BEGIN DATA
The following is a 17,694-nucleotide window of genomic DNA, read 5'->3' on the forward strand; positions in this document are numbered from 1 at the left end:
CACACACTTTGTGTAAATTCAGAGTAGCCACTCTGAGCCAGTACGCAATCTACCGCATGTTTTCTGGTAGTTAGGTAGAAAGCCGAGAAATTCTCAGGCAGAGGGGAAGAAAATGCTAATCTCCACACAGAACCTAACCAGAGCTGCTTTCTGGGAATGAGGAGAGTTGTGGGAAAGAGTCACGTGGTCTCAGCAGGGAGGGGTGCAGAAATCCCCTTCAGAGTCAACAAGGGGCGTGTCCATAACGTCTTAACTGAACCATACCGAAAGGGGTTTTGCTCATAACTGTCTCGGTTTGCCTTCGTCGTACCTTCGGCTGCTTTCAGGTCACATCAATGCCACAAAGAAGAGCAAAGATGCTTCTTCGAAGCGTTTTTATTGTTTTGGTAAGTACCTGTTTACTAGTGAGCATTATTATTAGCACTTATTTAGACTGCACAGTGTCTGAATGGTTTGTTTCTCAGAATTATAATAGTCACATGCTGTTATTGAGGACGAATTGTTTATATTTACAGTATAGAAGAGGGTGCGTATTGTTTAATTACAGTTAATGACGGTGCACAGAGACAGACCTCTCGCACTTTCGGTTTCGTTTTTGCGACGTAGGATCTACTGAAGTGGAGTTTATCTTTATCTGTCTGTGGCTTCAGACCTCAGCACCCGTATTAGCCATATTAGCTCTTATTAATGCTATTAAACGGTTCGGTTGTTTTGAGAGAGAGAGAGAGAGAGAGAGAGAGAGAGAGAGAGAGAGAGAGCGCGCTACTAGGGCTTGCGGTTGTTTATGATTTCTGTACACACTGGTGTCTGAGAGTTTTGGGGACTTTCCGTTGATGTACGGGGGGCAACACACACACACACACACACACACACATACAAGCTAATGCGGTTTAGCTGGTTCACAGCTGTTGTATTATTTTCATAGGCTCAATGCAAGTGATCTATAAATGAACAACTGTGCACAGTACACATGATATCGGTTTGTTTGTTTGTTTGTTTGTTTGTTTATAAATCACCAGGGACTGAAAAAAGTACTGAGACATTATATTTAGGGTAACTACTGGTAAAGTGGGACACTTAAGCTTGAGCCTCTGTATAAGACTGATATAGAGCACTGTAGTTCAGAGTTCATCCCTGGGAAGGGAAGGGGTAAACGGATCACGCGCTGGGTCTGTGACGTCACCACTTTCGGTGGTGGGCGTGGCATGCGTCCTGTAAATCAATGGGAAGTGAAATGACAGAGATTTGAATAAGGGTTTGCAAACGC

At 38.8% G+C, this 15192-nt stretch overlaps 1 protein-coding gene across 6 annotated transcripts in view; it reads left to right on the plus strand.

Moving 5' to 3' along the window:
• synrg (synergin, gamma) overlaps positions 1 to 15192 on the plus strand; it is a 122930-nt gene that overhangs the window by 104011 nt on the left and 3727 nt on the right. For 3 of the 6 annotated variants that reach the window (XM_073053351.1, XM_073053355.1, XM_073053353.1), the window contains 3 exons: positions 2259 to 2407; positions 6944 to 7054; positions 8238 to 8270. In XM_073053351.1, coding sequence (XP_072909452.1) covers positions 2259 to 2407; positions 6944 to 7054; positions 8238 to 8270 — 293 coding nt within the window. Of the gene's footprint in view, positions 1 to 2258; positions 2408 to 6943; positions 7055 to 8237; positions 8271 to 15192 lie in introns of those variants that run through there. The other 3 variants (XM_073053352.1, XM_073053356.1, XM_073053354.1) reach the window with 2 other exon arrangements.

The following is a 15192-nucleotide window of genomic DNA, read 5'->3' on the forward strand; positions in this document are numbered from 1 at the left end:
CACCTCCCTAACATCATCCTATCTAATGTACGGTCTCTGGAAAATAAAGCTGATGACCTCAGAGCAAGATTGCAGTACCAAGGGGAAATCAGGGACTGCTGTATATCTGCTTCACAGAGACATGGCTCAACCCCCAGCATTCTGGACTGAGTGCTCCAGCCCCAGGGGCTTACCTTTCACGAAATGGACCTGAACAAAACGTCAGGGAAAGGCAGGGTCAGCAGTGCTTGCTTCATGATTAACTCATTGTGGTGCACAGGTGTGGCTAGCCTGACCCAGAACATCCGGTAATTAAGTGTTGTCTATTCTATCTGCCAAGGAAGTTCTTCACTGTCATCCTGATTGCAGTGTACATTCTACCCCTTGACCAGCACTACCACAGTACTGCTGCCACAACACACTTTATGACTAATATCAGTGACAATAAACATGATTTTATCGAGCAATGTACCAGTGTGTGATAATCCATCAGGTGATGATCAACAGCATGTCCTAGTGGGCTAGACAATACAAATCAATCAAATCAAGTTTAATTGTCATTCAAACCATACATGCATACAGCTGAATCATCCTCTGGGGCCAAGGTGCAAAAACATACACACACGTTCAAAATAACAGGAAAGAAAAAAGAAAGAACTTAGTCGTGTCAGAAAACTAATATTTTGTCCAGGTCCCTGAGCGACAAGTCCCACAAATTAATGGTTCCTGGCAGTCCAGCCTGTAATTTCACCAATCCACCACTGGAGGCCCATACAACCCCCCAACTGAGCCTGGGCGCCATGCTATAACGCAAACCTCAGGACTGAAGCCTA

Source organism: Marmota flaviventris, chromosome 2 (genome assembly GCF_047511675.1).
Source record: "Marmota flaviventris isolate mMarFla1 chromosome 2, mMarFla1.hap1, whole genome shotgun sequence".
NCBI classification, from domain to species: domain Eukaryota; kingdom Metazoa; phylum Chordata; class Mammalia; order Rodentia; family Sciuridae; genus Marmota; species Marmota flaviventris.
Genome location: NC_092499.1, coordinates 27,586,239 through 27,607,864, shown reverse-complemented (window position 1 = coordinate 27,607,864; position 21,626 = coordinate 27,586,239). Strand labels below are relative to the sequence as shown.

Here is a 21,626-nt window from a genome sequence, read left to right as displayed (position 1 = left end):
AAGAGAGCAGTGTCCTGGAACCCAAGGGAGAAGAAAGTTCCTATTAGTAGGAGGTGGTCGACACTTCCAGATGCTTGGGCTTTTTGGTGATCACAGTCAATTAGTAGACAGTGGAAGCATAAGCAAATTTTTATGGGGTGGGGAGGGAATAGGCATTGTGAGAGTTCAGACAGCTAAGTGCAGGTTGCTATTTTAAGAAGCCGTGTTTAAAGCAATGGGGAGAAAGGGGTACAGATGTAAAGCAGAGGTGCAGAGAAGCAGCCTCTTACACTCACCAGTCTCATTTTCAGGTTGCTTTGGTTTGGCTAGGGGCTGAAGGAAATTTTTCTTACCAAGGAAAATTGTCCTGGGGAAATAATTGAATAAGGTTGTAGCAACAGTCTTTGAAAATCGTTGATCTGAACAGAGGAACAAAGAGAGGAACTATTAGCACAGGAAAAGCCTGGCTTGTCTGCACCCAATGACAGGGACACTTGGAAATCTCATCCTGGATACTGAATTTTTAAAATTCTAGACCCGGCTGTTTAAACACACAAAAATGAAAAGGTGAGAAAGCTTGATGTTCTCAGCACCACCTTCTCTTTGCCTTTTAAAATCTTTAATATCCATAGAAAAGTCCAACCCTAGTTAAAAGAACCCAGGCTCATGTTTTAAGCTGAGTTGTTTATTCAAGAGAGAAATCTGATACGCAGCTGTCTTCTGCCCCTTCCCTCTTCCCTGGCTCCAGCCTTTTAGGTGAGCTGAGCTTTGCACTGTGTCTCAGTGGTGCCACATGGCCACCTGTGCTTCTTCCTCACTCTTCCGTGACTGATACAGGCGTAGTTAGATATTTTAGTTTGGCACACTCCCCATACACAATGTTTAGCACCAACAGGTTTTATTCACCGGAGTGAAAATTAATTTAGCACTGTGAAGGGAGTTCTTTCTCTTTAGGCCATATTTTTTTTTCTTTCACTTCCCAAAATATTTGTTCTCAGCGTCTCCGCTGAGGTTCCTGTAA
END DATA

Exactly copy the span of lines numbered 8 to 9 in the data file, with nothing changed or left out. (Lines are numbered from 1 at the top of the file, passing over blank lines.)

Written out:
Source organism: Marmota flaviventris, chromosome 2 (genome assembly GCF_047511675.1).
Source record: "Marmota flaviventris isolate mMarFla1 chromosome 2, mMarFla1.hap1, whole genome shotgun sequence".